This weekend, I made the quick drive up to Ellicott City, MD for the Rev3 Half-Full Triathlon.  It was an amazing weekend that ended with my first win of the year!  The race is a bit different than most races out there in that it is completely focused on raising money and awareness for the Ulman Cancer Fund for Young Adults.  It was a very powerful event with constant reminders of the courage and challenge that come with a cancer diagnosis.  A unique aspect of the race was the idea of racing in honor of someone affected by cancer.  I raced for a young man named Evan here in in Richmond who is fighting cancer.  He was diagnosed with bone cancer on June 13th, became a father on September 10th, and had his had a leg amputated on September 27th.  The whirlwind that he’s going through makes my struggle with injury this season seem laughable and silly!  He’s a great guy with a seriously great attitude toward life and I was lucky to meet him just days before heading to the race.

The weekend was even more special because I had Ashley along for the first time in quite a while.  With her somewhat busy schedule, it’s rare she can sneak away for a weekend so I was happy to have her cheering on the sideline.  We met up with our great hosts for the weekend, Marc and Angela Young, who lived on the run course only a few miles from transition.  I gave a quick pre-race interview to the Rev3 Staff, attended the pro meeting, and participated in the pro panel while nervously watching the weather forecast.  By the time we were eating dinner (best pre-race dinner ever…), it was in the mid 50’s with wind and occasional rain… Great.

Race morning came around and the weatherman was unfortunately correct.  It was not pleasant, but I took the view that everyone had to deal with the same thing and all I could control was my attitude. I figured if I was racing for people fighting cancer, a bit of wind and rain was nothing!  Warm-up was uneventful and it was nice having Ashley around keeping me on task (what do I do without her?).  I headed down to the swim start ready to race aggressively and let the chips fall where they may.  Given that the strategy had almost worked at Cedar Point a few weeks back, I figured that with a shorter race I would have less time to get caught at the end.  Of course, the spectacular blow-up from Cedar Point was still in my legs and my mind so it was honestly very difficult to convince my body to tempt fate as the horn sounded.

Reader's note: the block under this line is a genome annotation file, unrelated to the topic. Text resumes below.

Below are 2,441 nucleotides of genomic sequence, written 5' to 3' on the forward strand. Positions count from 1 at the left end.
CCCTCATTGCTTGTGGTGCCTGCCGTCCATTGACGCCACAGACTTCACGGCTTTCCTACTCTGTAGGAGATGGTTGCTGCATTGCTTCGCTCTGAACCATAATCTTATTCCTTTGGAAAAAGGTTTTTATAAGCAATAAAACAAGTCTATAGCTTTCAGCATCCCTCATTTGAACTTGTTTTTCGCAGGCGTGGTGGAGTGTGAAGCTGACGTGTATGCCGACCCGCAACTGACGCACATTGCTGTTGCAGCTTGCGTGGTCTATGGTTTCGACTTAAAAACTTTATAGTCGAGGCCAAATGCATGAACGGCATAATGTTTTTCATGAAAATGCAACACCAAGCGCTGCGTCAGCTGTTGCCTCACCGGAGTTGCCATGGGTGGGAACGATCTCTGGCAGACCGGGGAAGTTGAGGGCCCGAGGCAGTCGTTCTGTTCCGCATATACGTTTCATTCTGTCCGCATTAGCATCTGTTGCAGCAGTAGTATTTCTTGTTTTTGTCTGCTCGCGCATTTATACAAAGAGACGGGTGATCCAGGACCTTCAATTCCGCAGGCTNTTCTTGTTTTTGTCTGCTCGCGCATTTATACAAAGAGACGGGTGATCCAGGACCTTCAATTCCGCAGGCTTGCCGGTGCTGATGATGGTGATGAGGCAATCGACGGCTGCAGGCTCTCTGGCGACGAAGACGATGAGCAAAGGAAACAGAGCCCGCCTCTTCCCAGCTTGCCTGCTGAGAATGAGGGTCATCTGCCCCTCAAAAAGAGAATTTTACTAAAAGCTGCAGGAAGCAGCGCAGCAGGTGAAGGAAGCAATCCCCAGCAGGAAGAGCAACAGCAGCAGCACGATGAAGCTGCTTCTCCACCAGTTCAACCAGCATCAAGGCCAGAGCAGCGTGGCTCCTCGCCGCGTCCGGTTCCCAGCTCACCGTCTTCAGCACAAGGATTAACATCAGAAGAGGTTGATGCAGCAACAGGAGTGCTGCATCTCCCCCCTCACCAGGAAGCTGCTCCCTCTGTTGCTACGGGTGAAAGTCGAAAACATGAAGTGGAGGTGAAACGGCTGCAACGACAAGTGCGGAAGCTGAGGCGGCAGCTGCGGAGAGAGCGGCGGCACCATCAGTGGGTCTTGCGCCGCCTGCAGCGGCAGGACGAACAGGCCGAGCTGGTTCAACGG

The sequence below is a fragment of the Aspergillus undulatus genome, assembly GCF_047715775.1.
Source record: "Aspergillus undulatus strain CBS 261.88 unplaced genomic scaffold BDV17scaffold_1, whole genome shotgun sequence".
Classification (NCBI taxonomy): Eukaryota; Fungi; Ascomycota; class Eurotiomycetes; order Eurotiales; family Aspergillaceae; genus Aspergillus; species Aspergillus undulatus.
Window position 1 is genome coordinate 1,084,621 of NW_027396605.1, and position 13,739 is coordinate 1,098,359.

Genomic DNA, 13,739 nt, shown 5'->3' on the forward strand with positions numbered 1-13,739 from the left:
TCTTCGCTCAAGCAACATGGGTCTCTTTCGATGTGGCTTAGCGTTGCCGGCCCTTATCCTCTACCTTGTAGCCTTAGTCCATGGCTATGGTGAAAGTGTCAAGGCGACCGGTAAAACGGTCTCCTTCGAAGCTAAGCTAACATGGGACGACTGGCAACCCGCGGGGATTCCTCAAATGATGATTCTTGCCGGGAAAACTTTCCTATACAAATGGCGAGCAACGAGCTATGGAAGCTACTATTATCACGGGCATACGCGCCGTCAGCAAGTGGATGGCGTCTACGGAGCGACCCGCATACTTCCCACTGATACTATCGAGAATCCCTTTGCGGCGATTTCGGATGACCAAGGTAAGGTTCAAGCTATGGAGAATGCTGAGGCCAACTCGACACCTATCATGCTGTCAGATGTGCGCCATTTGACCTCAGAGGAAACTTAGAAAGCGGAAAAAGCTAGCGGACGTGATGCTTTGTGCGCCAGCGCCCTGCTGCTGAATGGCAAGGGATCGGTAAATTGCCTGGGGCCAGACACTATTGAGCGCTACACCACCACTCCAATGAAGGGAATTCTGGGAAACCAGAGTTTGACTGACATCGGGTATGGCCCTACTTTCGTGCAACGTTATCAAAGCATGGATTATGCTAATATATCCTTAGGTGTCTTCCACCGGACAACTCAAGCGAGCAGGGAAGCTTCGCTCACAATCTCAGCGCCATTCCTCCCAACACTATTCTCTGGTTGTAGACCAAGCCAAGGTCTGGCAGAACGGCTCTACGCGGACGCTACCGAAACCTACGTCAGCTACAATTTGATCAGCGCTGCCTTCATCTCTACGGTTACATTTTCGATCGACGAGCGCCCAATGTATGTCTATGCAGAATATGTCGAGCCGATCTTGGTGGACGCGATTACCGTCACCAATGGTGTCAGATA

The start of the swim was smooth and uneventful with a clear shot to the first buoy and a relatively small pro field.  I knew there were 4-5 guys who could win the race so I wanted to put in as much time as I could early on.  I pushed the pace the entire swim and lead from the start.  I came out of the water just over 17 minutes later with Kyle Leto and Matt Wisthoff on my heals.  We had a gap on the rest of the field so I knew my pace-making was having it’s intended result.  In transition, I fumbled with arm warmers as I stripped off the BlueSeventy wetsuit.  It took me a few extra seconds but I knew that it was time well spent as we started the bike leg.

The three of us went back and forth for a few miles as I tried to get my legs to get moving.  Although my plan was to be aggressive, it’s not my forte to blast short and high power.  I started to warm up a bit (legs, not overall temp) and noticed that the other guys were fading slightly so I put in a surge to gain just a bit of separation.  As the separation grew, I pushed harder and felt better.  It was freezing, raining, windy, and hilly.  My visor was fogging, my body was cold, and I was constantly pushing sanity taking turns and downhills at speed.  It was a blast.  I actually started to enjoy myself in a weird sort of way as I finished the last few miles heading back to the park.  I hit the second transition feeling better than I thought possible after averaging over 350 watts and with a nice 2:45 lead on 2nd place!

I knew I hadn’t been able to do much running coming off of Cedar Point, but I also knew that everyone behind me had dealt with the same tough bike and wouldn’t be fresh enough to put in super fast times.  The run was just as tough as the bike and I knew that all I had to do was hold on.  The last 8 miles of Cedar Point were replaying on my mind as I kept a steady pace and avoided pushing too hard.  It was a controlled effort the entire run through more hills, cold, and rain.  Around mile 5, I got a time check that I still had roughly 2 minutes.  I knew it was in the bag and started to let myself enjoy it a bit.  Coming into the finish line, it was great to see Ashley and to break the tape with one of the biggest wins of my career.

I couldn’t be happier with the win given the special nature of the race, the tough conditions, my wife spectating, and my struggles with injury all year.  I am happy to have raced for Evan and given him one more reason to stay strong against cancer.  In honor of the Half Full cause, I’ll be donating a portion of my prize money to the Ulman Cancer Fund along with my normal donation to the Blazeman Foundation.  I encourage any of you reading this to donate (to either cause) as well.

Thank you to Rev3 for putting on a great race for a great cause.  Thank you to the Young family for taking ashley and I in for the weekend.  Congratulations to everyone who braved the weather and completed the race!  I couldn’t do what I do without great support from friends, family, and sponsors along the way.  BlueSeventy, First Endurance Nutrition, ISM Saddles, 3Sports in Richmond, The Sport Factory, and Utopian Coffee all have been great.  I’ll be toeing the line again in 6 short days down in Rev3 South Carolina.  I would say I’m hoping for better weather, but given this weekend I’m looking for storms!